Log in or register to take part.

CONECA (pronounced: CŌ´NECA) is a national numismatic organization devoted to the education of error and variety coin collectors. CONECA focuses on many error and variety specialties, including doubled dies, Repunched mintmarks, multiple errors, clips, double strikes, off-metals and off-centers—just to name a few. In addition to its website, CONECA publishes an educational journal, The Errorscope, which is printed and mailed to members bimonthly. CONECA offers a lending library, examination, listing and attribution services; it holds annual meetings at major conventions (referred to as Errorama) around the country.

CONECA was formed through a merger of CONE and NECA in early 1983. To learn more about the fascinating HISTORY OF THE ERROR HOBBY and THE HISTORY OF CONECA, we encourage you to visit us our main site Here

If you're not a member and would like to join see our Membership Application

We thank everybody who has helped make CONECA the great success that it is today!

Register Now


No announcement yet.

Help Needed with this 1971-S Business Strike IKE

  • Filter
  • Time
  • Show
Clear All
new posts

  • Help Needed with this 1971-S Business Strike IKE

    I've come across this Eisenhower that I'd like some opinions on. Yes it has evidence of machine doubling but I'd like the viewers to not focus on that as much as the other "strike anomolies" of the coin.

    In this picture, there appears to be a V in the upper lip which looks like the area where the two lips come together indicating perhaps remnants of an initial strike?

    This picture looks like the R was struck below a "first" R .

    This picture shows the designers initials. I've seen strike/ejection doubling on IKEs with some frequency but never involving the initials which this picture clearly shows as doubled.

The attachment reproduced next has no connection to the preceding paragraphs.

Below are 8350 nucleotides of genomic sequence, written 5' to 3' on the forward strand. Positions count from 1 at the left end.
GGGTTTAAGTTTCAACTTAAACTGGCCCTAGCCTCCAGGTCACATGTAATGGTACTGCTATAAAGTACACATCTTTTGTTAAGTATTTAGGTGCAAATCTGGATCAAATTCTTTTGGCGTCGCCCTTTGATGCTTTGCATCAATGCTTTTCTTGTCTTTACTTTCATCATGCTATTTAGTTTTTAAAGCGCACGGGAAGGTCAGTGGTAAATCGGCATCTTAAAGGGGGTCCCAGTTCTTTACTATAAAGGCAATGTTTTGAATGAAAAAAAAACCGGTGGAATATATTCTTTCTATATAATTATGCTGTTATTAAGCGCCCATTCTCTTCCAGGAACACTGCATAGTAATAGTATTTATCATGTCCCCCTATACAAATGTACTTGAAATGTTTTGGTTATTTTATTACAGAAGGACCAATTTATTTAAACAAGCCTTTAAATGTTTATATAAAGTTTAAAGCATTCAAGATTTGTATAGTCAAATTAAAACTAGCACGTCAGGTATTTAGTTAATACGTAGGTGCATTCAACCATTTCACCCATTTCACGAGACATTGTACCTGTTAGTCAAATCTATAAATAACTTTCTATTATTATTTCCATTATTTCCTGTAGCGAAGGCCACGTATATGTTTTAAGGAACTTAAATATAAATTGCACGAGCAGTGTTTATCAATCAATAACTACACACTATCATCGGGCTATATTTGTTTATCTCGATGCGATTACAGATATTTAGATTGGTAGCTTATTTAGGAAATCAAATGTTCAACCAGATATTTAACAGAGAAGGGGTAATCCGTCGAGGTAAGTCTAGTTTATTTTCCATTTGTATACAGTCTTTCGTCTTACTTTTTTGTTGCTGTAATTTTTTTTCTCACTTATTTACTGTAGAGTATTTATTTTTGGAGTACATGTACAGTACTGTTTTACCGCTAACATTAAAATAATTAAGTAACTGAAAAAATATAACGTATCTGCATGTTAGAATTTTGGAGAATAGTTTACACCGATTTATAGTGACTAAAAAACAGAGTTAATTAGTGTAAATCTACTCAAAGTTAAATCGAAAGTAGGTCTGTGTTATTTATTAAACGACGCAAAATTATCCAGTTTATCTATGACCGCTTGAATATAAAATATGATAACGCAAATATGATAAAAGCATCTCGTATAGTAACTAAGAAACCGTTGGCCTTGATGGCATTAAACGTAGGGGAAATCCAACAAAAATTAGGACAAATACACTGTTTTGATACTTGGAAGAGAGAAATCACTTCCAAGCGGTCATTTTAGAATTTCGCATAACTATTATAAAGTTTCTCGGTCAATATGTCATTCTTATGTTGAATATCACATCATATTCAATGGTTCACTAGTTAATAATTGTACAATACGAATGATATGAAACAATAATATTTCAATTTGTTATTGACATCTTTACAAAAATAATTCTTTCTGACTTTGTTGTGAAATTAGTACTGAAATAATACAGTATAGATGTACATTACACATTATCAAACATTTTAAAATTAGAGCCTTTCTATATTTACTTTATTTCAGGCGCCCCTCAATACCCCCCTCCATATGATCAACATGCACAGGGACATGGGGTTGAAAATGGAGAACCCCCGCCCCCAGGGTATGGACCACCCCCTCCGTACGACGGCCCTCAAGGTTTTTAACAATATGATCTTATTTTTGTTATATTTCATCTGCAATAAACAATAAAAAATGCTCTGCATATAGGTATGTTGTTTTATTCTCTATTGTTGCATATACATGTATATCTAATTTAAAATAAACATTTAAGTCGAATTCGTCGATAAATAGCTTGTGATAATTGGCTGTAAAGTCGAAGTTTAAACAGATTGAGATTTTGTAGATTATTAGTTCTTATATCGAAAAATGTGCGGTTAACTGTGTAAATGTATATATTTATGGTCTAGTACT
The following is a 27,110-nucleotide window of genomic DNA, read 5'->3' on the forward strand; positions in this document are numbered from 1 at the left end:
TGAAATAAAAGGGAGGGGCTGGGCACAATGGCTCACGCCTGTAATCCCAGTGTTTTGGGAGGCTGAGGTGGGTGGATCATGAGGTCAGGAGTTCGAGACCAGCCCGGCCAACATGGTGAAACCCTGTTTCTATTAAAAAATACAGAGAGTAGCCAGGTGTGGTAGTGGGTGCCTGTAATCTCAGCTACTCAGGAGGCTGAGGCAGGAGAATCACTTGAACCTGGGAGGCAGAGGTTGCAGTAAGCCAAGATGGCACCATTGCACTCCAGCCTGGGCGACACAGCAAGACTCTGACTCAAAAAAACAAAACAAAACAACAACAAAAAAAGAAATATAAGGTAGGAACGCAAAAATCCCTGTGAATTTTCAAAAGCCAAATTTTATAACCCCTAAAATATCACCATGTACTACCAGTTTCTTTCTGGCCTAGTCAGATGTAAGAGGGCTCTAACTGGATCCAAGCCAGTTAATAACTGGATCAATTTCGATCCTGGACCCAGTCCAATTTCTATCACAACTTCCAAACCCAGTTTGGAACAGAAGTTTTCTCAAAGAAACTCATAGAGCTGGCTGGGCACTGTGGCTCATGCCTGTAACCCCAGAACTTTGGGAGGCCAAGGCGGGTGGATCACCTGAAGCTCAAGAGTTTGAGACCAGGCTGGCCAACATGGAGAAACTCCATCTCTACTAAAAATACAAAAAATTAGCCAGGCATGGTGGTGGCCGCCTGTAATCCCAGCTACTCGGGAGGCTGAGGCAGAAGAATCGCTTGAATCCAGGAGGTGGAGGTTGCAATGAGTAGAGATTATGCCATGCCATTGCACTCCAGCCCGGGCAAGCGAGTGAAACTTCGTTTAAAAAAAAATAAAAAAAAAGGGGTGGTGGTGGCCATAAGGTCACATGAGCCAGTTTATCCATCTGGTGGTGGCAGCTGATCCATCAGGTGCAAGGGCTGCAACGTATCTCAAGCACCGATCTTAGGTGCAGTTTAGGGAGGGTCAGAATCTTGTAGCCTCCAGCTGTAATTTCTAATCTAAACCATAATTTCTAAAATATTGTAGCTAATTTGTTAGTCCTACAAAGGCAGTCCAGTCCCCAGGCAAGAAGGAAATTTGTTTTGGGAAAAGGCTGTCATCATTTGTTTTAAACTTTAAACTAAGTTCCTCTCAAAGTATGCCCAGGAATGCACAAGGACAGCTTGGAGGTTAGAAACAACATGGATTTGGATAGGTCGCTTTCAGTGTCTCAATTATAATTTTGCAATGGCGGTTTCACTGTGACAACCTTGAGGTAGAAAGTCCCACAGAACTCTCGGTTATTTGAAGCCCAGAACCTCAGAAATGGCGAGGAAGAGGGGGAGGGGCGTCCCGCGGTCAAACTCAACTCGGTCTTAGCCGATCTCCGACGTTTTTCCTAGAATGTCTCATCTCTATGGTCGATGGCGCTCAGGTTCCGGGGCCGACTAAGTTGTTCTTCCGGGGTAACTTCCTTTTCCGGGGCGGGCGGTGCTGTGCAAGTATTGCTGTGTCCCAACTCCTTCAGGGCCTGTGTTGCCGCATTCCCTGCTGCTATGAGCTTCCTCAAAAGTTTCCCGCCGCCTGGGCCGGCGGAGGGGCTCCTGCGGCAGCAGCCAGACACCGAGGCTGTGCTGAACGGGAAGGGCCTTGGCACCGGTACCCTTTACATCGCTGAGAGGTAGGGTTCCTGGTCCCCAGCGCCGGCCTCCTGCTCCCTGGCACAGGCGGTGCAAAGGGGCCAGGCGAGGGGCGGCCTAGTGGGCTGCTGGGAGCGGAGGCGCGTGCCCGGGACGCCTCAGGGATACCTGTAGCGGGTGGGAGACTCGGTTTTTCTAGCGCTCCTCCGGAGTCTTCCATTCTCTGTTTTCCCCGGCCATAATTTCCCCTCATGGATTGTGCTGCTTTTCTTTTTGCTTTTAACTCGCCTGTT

Below is a portion of the motto which appears to be one of the many IKE DDO coins.

    On the profile of the coin:

    All images can be viewed on my photobucket account. http://s164.photobucket.com/albums/u...lar/?start=all
    Lee Lydston

  • #2
    I only see machine doubling. The edge of the design shows the expected marginal shelving while the interior of the design shows more rounded doubling.
    Mike Diamond. Error coin writer and researcher.


    • #3
      Originally posted by diamond View Post
      I only see machine doubling. The edge of the design shows the expected marginal shelving while the interior of the design shows more rounded doubling.
      What would account for the R Mike?

      Lee Lydston


      • #4
        The R also shows machine doubling. It displays marginal shelving.
        Mike Diamond. Error coin writer and researcher.


        • #5
          Ok, let me get a bit more specific.

          I have seen machine doubling and can spot it rather efficiently but I've never seen machine doubling that leaves a gap such as what is displayed below:

          The two upper arrows point to what I believe are the remnants of an R from a previous strike which accounts for the gap between the two devices.